Saturday, July 20, 2019

Quantum Theory, Groups and Representations: An Introduction

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This book began as course notes prepared for a class taught at Columbia University during the 2012-13 academic year. The intent was to cover the basics of quantum mechanics, up to and including relativistic quantum eld theory of free elds, from a point of view emphasizing the role of unitary representations of Lie groups in the foundations of the subject. It has been signi cantly rewritten and extended since that time, partially based upon experience teaching the same material during 2014-15.

The approach to this material is simultaneously rather advanced, using crucially some fundamental mathematical structures discussed, if at all, only in graduate mathematics courses, while at the same time trying to do this in as elementary terms as possible. The Lie groups needed are (with one crucial exception) ones that can be described simply in terms of matrices. Much of the representation theory will also just use standard manipulations of matrices. The only prerequisite for the course as taught was linear algebra and multivariable calculus (while a full appreciation of the topics covered would bene t from quite a bit more than this). My hope is that this level of presentation will simultaneously be useful to mathematics students trying to learn something about both quantum mechanics and Lie groups and their representations, as well as to physics students who already have seen some quantum mechanics, but would like to know more about the mathematics underlying the subject, especially that relevant to exploiting symmetry principles.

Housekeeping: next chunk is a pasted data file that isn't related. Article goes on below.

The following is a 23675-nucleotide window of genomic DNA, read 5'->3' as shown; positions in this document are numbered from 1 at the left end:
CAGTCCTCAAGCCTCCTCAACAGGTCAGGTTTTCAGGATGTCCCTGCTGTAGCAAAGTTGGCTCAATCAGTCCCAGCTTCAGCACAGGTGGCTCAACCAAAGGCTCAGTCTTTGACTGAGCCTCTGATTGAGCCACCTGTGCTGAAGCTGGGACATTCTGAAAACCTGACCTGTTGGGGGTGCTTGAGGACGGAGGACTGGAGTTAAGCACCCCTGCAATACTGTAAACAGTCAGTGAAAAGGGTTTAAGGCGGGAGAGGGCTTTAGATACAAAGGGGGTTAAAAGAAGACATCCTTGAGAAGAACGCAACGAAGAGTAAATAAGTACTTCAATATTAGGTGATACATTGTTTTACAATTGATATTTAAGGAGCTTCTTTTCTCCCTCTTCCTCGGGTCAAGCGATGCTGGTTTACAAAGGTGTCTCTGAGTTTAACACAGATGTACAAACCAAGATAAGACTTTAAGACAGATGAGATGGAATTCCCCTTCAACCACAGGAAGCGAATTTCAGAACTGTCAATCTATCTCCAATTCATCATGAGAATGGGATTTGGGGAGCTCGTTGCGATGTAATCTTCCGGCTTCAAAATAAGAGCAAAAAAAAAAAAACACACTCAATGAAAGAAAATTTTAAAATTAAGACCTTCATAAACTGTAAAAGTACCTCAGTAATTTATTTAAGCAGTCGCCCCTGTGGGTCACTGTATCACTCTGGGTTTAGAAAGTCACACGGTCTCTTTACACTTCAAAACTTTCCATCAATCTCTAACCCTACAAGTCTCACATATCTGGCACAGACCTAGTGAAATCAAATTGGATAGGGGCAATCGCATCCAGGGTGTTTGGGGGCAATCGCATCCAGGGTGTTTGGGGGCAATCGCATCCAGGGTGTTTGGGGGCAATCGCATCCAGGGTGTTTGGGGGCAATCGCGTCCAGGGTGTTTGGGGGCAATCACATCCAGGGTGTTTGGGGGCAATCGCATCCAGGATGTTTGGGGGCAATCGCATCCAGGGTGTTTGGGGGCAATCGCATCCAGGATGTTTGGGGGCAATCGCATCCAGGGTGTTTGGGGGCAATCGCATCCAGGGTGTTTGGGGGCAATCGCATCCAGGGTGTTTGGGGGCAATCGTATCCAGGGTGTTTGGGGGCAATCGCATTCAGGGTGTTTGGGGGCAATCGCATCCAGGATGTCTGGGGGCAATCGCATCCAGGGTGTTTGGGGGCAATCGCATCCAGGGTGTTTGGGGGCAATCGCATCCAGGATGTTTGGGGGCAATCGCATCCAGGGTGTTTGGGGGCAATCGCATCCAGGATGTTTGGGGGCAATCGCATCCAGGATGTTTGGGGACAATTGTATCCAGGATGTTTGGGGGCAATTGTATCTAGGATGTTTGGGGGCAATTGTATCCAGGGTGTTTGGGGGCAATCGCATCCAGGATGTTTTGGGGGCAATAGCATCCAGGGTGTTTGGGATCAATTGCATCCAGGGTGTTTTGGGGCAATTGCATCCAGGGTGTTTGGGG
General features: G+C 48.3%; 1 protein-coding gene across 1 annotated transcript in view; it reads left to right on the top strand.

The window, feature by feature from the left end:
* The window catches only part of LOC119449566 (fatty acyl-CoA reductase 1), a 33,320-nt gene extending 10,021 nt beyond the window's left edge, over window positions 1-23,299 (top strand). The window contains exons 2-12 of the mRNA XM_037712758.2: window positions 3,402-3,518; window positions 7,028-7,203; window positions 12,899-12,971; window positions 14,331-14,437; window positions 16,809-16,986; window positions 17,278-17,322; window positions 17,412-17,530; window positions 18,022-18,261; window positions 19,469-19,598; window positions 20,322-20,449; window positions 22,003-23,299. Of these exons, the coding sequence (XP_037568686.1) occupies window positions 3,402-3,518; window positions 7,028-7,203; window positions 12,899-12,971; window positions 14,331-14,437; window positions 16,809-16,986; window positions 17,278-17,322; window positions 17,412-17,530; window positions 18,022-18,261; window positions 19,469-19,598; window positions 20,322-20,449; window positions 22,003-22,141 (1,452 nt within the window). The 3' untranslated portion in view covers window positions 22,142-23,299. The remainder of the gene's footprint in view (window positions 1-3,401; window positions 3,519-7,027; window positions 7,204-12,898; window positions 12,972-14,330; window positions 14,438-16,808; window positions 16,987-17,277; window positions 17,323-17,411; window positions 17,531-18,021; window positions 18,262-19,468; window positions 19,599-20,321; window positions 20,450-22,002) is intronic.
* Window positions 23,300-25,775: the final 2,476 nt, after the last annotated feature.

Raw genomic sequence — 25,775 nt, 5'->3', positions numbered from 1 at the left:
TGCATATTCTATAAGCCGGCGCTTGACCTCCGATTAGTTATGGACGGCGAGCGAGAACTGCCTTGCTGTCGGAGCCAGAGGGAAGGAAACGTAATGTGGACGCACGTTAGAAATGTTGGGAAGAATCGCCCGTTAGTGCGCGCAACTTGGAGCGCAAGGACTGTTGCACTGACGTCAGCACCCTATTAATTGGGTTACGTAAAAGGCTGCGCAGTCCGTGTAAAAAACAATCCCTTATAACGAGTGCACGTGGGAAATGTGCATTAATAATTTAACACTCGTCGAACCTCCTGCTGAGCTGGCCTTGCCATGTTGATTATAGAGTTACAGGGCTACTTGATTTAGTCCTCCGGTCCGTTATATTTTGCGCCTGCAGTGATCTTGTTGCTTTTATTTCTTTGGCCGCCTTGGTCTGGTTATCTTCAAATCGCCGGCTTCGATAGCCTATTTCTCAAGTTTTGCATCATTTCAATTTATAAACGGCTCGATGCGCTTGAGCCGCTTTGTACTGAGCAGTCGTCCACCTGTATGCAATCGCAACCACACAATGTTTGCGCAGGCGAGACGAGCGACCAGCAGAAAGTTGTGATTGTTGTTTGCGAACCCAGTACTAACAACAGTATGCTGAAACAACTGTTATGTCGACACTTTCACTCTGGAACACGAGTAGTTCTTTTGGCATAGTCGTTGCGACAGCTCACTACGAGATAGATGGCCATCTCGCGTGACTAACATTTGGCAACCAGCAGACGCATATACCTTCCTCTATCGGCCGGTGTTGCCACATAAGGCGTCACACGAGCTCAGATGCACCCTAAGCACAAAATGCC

1. Introduction and Overview
2. The Group U(1) and its Representations
3. Two-state Systems and SU(2)
4. Linear Algebra Review, Unitary and Orthogonal Groups
5. Lie Algebras and Lie Algebra Representations
6. The Rotation and Spin Groups in 3 and 4 Dimensions
7. Rotations and the Spin 1/2 Particle in a Magnetic Field
8. Representations of SU(2) and SO(3)
9. Tensor Products, Entanglement, and Addition of Spin
10. Momentum and the Free Particle
11. Fourier Analysis and the Free Particle
12. Position and the Free Particle
13. The Heisenberg group and the Schrödinger Representation
14. The Poisson Bracket and Symplectic Geometry
15. Hamiltonian Vector Fields and the Moment Map
16. Quadratic Polynomials and the Symplectic Group
17. Quantization
18. Semi-direct Products
19. The Quantum Free Particle as a Representation of the Euclidean Group
20. Representations of Semi-direct Products
21. Central Potentials and the Hydrogen Atom
22. The Harmonic Oscillator
23. Coherent States and the Propagator for the Harmonic Oscillator
24. The Metaplectic Representation and Annihilation and Creation Operators, d = 1
25. The Metaplectic Representation and Annihilation and Creation Operators, arbitrary d
26. Complex Structures and Quantization
27. The Fermionic Oscillator
28. Weyl and Clifford Algebras
29. Clifford Algebras and Geometry
30. Anticommuting Variables and Pseudo-classical Mechanics
31. Fermionic Quantization and Spinors
32. A Summary: Parallels Between Bosonic and Fermionic Quantization
33. Supersymmetry, Some Simple Examples
34. The Pauli Equation and the Dirac Operator
35. Lagrangian Methods and the Path Integral
36. Multi-particle Systems: Momentum Space Description
37. Multi-particle Systems and Field Quantization
38. Symmetries and Non-relativistic Quantum Fields
39. Quantization of In nite dimensional Phase Spaces
40. Minkowski Space and the Lorentz Group
41. Representations of the Lorentz Group
42. The Poincare Group and its Representations
43. The Klein-Gordon Equation and Scalar Quantum Fields
44. Symmetries and Relativistic Scalar Quantum Fields
45. U(1) Gauge Symmetry and Electromagnetic Fields
46. Quantization of the Electromagnetic Field: the Photon
47. The Dirac Equation and Spin 1/2 Fields
48. An Introduction to the Standard Model
49. Further Topics
A. Conventions
B. Exercises

Author Details
"Peter Woit"

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